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Spokane, Washington  Est. May 19, 1883
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Front Porch: Remembering Miss Chicken

UPDATED: Fri., May 29, 2020

On Saturday, May 2, the glorious Miss Chicken died.

It was just two days after the story I wrote about her latest life adventure appeared in this space, in which I told about her possible sour crop and the quirky-looking crop bra she was sporting – and how this might be the final health battle in her long and adventurous and good life.

It was. Farewell to my little feathered friend.

In the previous story, I was careful to include a lot of the details of her life because I thought I might only be writing about her one more time, and very soon, and I didn’t want to focus on those things in her swan song (if I may mix avian metaphors). When the time came, I wanted to share how one little chicken made so many people feel so good. That was really her legacy.

I know how much people cared about this bird of undetermined heritage and how much pleasure the stories that made up her life brought to them. I know this because they’ve been telling me so for more than 10 years now. I’ve even had perfect strangers walk up to me at stores and just blurt out “How is Miss Chicken?”

People flooded me with emails and letters with stories about chickens they had as pets when they were children, or about a chicken currently in their lives. They would send me cartoons, poems and published stories. I almost felt their smiles when I read their accounts.

So, she mattered to people, if even, perhaps, just for reminding them of happy times in their own lives.

And when these very same people had issues with their chickens, they’d ask me questions. Ironic, because as a city girl, prior to meeting Miss Chicken, my only acquaintance with chickens was with the dinner variety. I forwarded many of those emails to my friend Joan Nolan, who is the angel who gave Miss C a wonderful home and life for the past decade. She would always help in one way or another – with remedies, finding new homes for chickens and frequently taking them in herself.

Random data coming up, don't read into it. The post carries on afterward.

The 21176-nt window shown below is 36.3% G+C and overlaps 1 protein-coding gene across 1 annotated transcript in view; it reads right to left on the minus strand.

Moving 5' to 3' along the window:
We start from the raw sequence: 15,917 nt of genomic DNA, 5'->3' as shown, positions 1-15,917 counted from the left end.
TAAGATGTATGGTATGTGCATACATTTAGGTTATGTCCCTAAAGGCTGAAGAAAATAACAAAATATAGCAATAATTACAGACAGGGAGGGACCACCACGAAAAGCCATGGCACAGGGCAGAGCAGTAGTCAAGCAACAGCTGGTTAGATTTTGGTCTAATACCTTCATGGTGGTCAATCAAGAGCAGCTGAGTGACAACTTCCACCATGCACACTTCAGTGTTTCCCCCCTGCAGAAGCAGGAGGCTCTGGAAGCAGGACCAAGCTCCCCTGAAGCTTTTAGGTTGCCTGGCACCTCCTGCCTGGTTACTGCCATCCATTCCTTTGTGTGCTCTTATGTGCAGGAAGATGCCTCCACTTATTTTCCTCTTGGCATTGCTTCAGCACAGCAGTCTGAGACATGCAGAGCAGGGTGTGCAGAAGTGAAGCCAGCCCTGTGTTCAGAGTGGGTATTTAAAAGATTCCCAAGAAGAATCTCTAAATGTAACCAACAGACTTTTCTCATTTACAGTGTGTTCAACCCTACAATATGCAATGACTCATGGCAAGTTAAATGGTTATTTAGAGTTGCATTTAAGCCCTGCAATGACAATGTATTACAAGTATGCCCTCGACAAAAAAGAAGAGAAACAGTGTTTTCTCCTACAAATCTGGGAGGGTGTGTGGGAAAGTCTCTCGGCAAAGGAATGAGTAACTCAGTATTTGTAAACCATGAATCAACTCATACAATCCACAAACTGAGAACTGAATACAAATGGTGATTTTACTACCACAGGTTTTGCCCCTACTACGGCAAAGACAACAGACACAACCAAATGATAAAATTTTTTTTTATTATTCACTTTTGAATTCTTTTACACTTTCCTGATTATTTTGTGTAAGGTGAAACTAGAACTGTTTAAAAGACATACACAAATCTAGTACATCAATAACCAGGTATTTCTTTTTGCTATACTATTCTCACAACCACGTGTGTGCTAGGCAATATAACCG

A whole Miss Chicken culture, if not an outright fan club, sprang up around her. And I must say once again how grateful I am to Joan and her husband, Jim, for being the caring people that they are. That above everything.

Take, for example, the birthday party Joan gave last summer in celebration of Miss Chicken’s 10th year. When planning it, she observed that since Miss C was getting older and already had some physical problems, “let’s celebrate her while we can.”

Joan invited some of the members of the fan club, and we all sat in Joan’s backyard enjoying people food while the guest of honor was presented with gifts of cucumbers and dried mealworms. We told stories and ate birthday cake. (Yes, I am well aware that we chicken people can be odd; we accept that.)

I’ve written a whole lot about life in the henhouse, including the adventures of some of the chicks Miss C raised, and now, looking back at everything, the one question I’m asked and don’t remember if I answered in print, is how she got her rather uninspired name.

My oldest son was home visiting when one cold winter day in 2009, this young and wild, black-brown chicken with yellow feet appeared in our driveway. She lived wild in my neighborhood for a year, sleeping who-knows-where, with my neighbor Marilyn and I putting food out for her.

But for those first two weeks, my son would go outside with chicken feed and just call out, “Hey, chicken, c’mon back. Food!” And so, she went from being generic “chicken” to Chicken, and when we finally trapped and moved her to Joan’s house, her name was made a bit more proper, and she became Miss Chicken.

On May 1 Miss C, whose crop was still not fully emptying and who was losing weight, willingly took her meds from Joan. But on May 2 she was no longer alert and seemed content to just lie down with her eyes closed. Joan made her as comfortable as possible by propping her with towels.

In the sunny afternoon, the flock was outdoors free-ranging, and Joan moved her out by the trees so she could be with them – including Miss Sophie, Maggie Sue, Princess and Peaches, who are some of her now-grown babies.

“I know the warmth of the sun must have felt good to her,” Joan told me. “I am grateful that without much ado, she died peacefully at 2 p.m. Jim buried her out back where so many others have been buried over the years.”

What I’ve been feeling ever since is gratitude – to Joan and to this formerly feral, standoffish, fierce mama bird who gave us so much to be happy about … even if she’d just as soon give your hand a good hard peck if you dared pick her up when her majesty wasn’t in the mood.

Yup, that was our gal.

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